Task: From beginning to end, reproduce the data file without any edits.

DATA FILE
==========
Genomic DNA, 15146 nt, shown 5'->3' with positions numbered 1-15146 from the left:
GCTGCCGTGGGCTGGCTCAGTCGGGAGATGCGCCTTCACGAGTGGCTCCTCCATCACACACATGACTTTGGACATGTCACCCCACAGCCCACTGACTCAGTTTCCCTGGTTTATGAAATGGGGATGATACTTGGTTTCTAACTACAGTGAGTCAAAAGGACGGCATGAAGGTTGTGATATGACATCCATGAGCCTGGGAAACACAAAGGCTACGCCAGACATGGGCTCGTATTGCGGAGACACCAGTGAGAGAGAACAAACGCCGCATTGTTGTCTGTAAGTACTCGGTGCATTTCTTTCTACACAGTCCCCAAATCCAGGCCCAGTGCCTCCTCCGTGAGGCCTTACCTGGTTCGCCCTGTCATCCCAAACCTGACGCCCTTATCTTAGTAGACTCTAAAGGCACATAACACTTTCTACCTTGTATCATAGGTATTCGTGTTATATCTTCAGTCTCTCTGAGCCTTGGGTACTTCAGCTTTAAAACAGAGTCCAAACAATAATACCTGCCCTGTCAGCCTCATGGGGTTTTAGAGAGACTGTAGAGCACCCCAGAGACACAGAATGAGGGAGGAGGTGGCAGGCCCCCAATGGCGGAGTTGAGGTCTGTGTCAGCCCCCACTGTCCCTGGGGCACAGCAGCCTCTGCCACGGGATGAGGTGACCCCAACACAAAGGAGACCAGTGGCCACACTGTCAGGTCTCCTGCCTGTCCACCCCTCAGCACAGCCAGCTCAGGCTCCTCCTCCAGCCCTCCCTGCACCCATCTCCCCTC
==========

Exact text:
Genomic DNA, 15146 nt, shown 5'->3' with positions numbered 1-15146 from the left:
GCTGCCGTGGGCTGGCTCAGTCGGGAGATGCGCCTTCACGAGTGGCTCCTCCATCACACACATGACTTTGGACATGTCACCCCACAGCCCACTGACTCAGTTTCCCTGGTTTATGAAATGGGGATGATACTTGGTTTCTAACTACAGTGAGTCAAAAGGACGGCATGAAGGTTGTGATATGACATCCATGAGCCTGGGAAACACAAAGGCTACGCCAGACATGGGCTCGTATTGCGGAGACACCAGTGAGAGAGAACAAACGCCGCATTGTTGTCTGTAAGTACTCGGTGCATTTCTTTCTACACAGTCCCCAAATCCAGGCCCAGTGCCTCCTCCGTGAGGCCTTACCTGGTTCGCCCTGTCATCCCAAACCTGACGCCCTTATCTTAGTAGACTCTAAAGGCACATAACACTTTCTACCTTGTATCATAGGTATTCGTGTTATATCTTCAGTCTCTCTGAGCCTTGGGTACTTCAGCTTTAAAACAGAGTCCAAACAATAATACCTGCCCTGTCAGCCTCATGGGGTTTTAGAGAGACTGTAGAGCACCCCAGAGACACAGAATGAGGGAGGAGGTGGCAGGCCCCCAATGGCGGAGTTGAGGTCTGTGTCAGCCCCCACTGTCCCTGGGGCACAGCAGCCTCTGCCACGGGATGAGGTGACCCCAACACAAAGGAGACCAGTGGCCACACTGTCAGGTCTCCTGCCTGTCCACCCCTCAGCACAGCCAGCTCAGGCTCCTCCTCCAGCCCTCCCTGCACCCATCTCCCCTC